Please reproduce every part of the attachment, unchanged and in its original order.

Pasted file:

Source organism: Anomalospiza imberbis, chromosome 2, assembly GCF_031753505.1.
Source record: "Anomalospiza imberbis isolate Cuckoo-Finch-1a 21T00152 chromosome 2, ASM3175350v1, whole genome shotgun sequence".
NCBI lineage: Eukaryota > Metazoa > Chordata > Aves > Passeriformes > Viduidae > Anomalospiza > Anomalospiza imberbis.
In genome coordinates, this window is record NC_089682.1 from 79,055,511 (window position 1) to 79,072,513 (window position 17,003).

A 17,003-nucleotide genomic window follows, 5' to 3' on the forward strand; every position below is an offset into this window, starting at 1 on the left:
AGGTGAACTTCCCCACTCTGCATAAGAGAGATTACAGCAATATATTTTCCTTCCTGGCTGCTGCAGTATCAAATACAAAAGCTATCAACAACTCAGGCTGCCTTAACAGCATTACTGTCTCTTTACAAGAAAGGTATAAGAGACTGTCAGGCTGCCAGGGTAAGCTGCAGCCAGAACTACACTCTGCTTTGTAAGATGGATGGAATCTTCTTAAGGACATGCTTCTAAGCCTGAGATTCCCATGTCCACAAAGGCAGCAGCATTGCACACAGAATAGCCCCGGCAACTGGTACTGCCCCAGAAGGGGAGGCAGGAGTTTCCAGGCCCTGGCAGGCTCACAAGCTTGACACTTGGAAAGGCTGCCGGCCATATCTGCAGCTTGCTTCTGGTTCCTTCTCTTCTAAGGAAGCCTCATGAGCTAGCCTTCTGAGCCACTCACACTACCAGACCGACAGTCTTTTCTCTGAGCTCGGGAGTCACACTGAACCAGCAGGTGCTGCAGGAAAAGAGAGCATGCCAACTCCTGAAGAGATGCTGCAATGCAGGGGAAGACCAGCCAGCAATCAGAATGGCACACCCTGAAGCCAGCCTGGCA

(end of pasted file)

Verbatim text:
Source organism: Anomalospiza imberbis, chromosome 2, assembly GCF_031753505.1.
Source record: "Anomalospiza imberbis isolate Cuckoo-Finch-1a 21T00152 chromosome 2, ASM3175350v1, whole genome shotgun sequence".
NCBI lineage: Eukaryota > Metazoa > Chordata > Aves > Passeriformes > Viduidae > Anomalospiza > Anomalospiza imberbis.
In genome coordinates, this window is record NC_089682.1 from 79,055,511 (window position 1) to 79,072,513 (window position 17,003).

A 17,003-nucleotide genomic window follows, 5' to 3' on the forward strand; every position below is an offset into this window, starting at 1 on the left:
AGGTGAACTTCCCCACTCTGCATAAGAGAGATTACAGCAATATATTTTCCTTCCTGGCTGCTGCAGTATCAAATACAAAAGCTATCAACAACTCAGGCTGCCTTAACAGCATTACTGTCTCTTTACAAGAAAGGTATAAGAGACTGTCAGGCTGCCAGGGTAAGCTGCAGCCAGAACTACACTCTGCTTTGTAAGATGGATGGAATCTTCTTAAGGACATGCTTCTAAGCCTGAGATTCCCATGTCCACAAAGGCAGCAGCATTGCACACAGAATAGCCCCGGCAACTGGTACTGCCCCAGAAGGGGAGGCAGGAGTTTCCAGGCCCTGGCAGGCTCACAAGCTTGACACTTGGAAAGGCTGCCGGCCATATCTGCAGCTTGCTTCTGGTTCCTTCTCTTCTAAGGAAGCCTCATGAGCTAGCCTTCTGAGCCACTCACACTACCAGACCGACAGTCTTTTCTCTGAGCTCGGGAGTCACACTGAACCAGCAGGTGCTGCAGGAAAAGAGAGCATGCCAACTCCTGAAGAGATGCTGCAATGCAGGGGAAGACCAGCCAGCAATCAGAATGGCACACCCTGAAGCCAGCCTGGCA